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“I think we are better for telling the truth. So again, I am telling my truth,” said Selena Gomez, international actress and recording artist, to the nearly 400 guests at McLean’s 2019 Annual Dinner on September 13 at Boston’s Intercontinental Hotel. Only 27 years old, Gomez captivated the audience with poise and star power suffused with genuine gratitude and humility.
As the 2019 McLean Awardee, Gomez spoke from the heart—thanking the men and women of McLean for their tireless commitment to improving the lives of patients and families impacted by mental illness and then sharing her own personal experience.
At times confident and powerful, at others tremulous and vulnerable, Gomez told the crowd, “Last year I was really suffering mentally and emotionally, and I wasn’t able to stay all buttoned up and together. I wasn’t able to hold the smile—to keep things looking normal. It felt as though pain, anxiety, and fear washed over me all at once, and it was one of the scariest times of my life.”
She sought treatment and felt the relief of a diagnosis. She educated herself, reading everything she could and talking to others who had experienced similarly debilitating bouts of depression and anxiety. Gomez admitted to worrying about being misunderstood or judged harshly for her openness but said it felt right to share her story and is committed to using her voice and global platform to help reduce the stigma associated with a psychiatric diagnosis.
“There is so much guilt and shame surrounding this topic … [but] we do not have to be afraid to speak out,” said Gomez. “I have been given opportunities that have made my life exceptionally beautiful and sweet, and yet I struggle with my own thoughts and feelings … but this doesn’t make me faulty. This doesn’t make me weak. This doesn’t make me less than. This makes me human.”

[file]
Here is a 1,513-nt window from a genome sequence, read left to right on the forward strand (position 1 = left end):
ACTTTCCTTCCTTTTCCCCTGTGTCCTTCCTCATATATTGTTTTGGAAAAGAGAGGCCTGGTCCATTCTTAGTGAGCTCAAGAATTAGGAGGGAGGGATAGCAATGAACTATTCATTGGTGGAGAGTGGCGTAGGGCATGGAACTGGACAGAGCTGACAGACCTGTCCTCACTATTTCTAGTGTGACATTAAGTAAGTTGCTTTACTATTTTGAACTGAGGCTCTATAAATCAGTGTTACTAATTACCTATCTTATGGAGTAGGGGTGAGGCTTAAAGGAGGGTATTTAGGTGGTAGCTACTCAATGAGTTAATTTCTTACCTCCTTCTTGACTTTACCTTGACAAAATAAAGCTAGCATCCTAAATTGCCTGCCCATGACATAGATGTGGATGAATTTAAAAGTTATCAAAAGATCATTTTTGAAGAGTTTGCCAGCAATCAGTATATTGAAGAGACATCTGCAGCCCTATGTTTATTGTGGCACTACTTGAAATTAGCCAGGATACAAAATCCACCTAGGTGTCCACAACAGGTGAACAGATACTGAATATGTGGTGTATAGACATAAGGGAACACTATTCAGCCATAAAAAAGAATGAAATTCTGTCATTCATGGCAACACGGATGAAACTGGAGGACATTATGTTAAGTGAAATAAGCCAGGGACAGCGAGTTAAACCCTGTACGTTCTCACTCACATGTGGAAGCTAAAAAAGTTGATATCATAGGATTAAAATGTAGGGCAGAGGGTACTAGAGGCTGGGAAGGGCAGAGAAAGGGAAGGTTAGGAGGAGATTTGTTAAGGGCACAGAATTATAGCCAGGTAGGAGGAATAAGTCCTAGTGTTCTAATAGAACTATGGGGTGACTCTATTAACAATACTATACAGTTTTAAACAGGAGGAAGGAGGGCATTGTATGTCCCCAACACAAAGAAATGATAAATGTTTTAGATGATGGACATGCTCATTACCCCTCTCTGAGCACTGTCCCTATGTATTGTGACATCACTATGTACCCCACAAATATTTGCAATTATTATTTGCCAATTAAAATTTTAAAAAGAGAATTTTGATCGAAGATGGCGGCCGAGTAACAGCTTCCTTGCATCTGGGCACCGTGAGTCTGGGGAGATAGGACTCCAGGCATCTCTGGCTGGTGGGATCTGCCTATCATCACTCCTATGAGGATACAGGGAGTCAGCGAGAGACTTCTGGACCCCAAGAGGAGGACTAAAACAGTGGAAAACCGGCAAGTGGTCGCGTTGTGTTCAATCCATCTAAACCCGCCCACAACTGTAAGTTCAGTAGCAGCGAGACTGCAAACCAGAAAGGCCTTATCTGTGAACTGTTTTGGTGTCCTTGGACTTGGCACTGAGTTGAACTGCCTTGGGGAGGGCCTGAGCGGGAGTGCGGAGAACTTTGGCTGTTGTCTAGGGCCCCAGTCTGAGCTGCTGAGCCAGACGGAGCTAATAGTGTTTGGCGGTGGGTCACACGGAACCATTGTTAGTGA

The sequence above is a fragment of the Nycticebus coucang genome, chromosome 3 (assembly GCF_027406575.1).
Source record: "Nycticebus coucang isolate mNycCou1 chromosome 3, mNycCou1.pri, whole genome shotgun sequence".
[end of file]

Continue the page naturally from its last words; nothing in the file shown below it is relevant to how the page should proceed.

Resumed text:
McLean President and Psychiatrist in Chief Scott L. Rauch, MD, spoke to the “ocean of need” for quality mental health care and acknowledged the extraordinary community of researchers, clinicians, staff, donors, and friends who give time, expertise, passion, and support to the hospital.
“Every day, real people reach out to us for care and counsel, often at a frightening or even desperate moment—for themselves or for a loved one,” said Rauch. “This is what we find most moving and motivating—the journey of recovery, better access and better lives—bringing together the best of science and compassion to drive toward the ultimate goals of prevention and cures.”
“I have been given opportunities that have made my life exceptionally beautiful and sweet, and yet I struggle with my own thoughts and feelings … but this doesn’t make me faulty. This doesn’t make me weak. This makes me human.”– Selena Gomez
The McLean Award is given annually to an individual who has substantially raised public awareness and furthered the public’s understanding of behavioral and mental health issues. Previous recipients of the McLean Award are:
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